There are no stats to back this up, but I'm pretty sure YouTube is one of the most popular apps for use with the Chromecast. To that end, the Chromecast video queue in the YouTube app has been substantially redesigned, using a bar that is drawn up from the bottom with a full queue.
Left: previous 'minimized' design. Right: new 'minimized' design.
Before, the Chromecast queue was only accessible from the inset video that is dragged up from the right hand side of the screen. With this redesign, the inset video disappears entirely and is replaced by a bar that fills the bottom of the screen, much like the now playing bar in Google Play Music. Read More
If you've been reading AP in the last 24 hours, you probably saw our hands-on post with YouTube's new Share tab - it's actually very neat. But if you wanted to see and hear the new share tab and chat features explained, just check out our YouTube video, in which we explain YouTube, on YouTube, for you. I'll let Mark take it away. Read More
Many YouTube Red subscribers aren't making use of the dedicated YouTube Music app yet, but it remains one of the somewhat unique perks of the program. Since launch, the app hasn't seen all that many changes, but updates have been coming out pretty regularly with little tweaks and adjustments. Last week, an unexpected jump from v1.20 to v1.25 suggested some big changes were afoot. A teardown didn't reveal anything of substance – just some minor visual tweaks – but a new changelog has come out since the release of v1.26 this week, and gives us something a little more meaningful.
- New: Listen to your YouTube playlists in the YouTube Music app!
When I sit down for a YouTube session, I often think: how cool would it be if I was able to message my friends through YouTube? I don't even have to leave the app/website to do it, and it'd be so much easier if I could message here than on Facebook, Hangouts, or SMS. Awesome!
For some utterly bizarre reason, YouTube is getting in-app messaging. The tab has been appearing on a small number of Android devices over the last 48 hours or so, and Wired published a post explaining the new feature. Apparently, users can get others into the service by inviting them to chat. Read More
When you start watching a video, you don't always finish it right away. Distractions happen. Someone hit you up with a Hangouts message. You needed to restart for an update. Whatever.
Now you're back to finish watching, but where did you leave off? Read More
YouTube does a lot of cool things, but the consensus is that auto-playing the next video is not one of them. I'm sure some people like that, and they're going to be quite pleased to hear that Google appears to be adding autoplay to the Android app. It's looking like a server-side change, so sit tight and prepare to be pleased or annoyed, depending on your outlook. Read More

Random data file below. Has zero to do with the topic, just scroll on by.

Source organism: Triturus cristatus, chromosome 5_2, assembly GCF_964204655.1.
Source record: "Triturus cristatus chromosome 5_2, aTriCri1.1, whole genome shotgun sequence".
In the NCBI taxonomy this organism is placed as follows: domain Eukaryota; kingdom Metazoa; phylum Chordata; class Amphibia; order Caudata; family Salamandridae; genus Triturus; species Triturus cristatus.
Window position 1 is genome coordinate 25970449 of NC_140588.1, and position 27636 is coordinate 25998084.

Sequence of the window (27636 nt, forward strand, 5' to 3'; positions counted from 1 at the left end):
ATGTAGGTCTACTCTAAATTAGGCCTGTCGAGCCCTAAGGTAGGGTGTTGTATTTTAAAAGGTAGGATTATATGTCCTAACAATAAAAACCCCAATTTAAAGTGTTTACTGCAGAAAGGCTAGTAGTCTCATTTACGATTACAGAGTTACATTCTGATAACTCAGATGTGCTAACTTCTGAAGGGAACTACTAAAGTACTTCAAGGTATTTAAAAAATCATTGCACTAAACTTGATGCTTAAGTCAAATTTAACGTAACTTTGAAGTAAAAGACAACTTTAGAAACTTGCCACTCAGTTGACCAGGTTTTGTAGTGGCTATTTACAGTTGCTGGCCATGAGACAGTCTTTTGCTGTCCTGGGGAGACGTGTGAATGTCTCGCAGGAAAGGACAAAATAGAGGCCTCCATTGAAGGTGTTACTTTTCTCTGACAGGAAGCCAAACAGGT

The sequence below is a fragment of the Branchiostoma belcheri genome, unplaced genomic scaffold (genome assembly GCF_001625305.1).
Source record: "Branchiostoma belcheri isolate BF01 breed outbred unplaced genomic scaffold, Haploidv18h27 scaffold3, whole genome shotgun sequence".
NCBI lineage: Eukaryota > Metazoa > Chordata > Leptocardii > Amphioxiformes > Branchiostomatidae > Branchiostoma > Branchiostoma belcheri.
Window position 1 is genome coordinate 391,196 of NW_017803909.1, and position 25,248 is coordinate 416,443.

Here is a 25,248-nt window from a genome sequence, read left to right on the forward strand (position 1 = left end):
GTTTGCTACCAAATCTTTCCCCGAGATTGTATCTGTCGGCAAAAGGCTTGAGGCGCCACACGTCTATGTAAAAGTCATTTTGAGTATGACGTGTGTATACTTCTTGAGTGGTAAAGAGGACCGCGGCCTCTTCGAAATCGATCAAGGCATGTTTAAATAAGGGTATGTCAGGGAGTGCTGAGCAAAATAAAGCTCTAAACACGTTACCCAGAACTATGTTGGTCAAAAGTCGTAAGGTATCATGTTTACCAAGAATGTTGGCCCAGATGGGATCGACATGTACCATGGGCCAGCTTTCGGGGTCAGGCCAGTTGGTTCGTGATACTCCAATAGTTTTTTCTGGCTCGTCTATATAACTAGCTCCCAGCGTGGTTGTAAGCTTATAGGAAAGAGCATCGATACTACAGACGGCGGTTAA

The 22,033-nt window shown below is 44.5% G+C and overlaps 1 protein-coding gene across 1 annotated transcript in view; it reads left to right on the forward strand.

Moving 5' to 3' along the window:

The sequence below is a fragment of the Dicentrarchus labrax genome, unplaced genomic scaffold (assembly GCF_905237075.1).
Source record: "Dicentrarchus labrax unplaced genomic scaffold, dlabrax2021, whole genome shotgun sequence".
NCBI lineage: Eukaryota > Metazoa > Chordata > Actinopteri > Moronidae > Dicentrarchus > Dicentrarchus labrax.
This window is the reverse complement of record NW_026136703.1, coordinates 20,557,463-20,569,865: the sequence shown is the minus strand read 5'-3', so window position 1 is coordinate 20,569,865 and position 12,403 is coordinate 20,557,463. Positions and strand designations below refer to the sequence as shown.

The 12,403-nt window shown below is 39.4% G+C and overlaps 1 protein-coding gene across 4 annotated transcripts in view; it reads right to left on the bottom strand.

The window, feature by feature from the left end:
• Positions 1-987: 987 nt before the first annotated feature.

Google apparently has a Material Design UI overhaul in the works for YouTube and it looks pretty good. While it has not yet been pushed to the masses, it is apparently being tested on a small group of users while the developers look for bugs and Google braces for any negative feedback (people hate change, remember). Here's a look at the goods and a way to enable the new UI for yourself.
First, let's look at the homepage. Here's the current version:
And the new:
Not exactly a radical difference, but you do see the modern search bar that should be familiar from Google's Android apps and several web services as well. Read More
Times are a-changin', and so is YouTube's Home on both Android and iOS. It's not quite equivalent to moving houses; more redecorating, giving things a lick of paint where the wallpaper has got a little tatty.
The most noticeable change is videos are getting bigger. Instead of the small, thumbnail-like videos of the past, the video preview now takes up almost the entire width of the screen. This means that fewer videos can now fit in a single scroll - on my Nexus 6P, the old layout could fit six previews, just about, whereas the new design can only fit a measly two. Read More
Do you like to use YouTube to stream music, but wish it had the audio-centric interface and exclusive mixes that SoundCloud does? Maybe you're really a Spotify loyalist, but you're itching for some Taylor Swift in the middle of your playlists. Well, Qus, a relatively newcomer to Android, lets you stream from any combination of these sources, plus Deezer and tracks stored locally.
Not only that, but Qus can help you solve another relatively common problem. We all have, at some point, lent one of our earbuds to a friend to let them hear the track we're listening to. If you were (or are) really enterprising, you have a headphone splitter to make things a little bit easier. Read More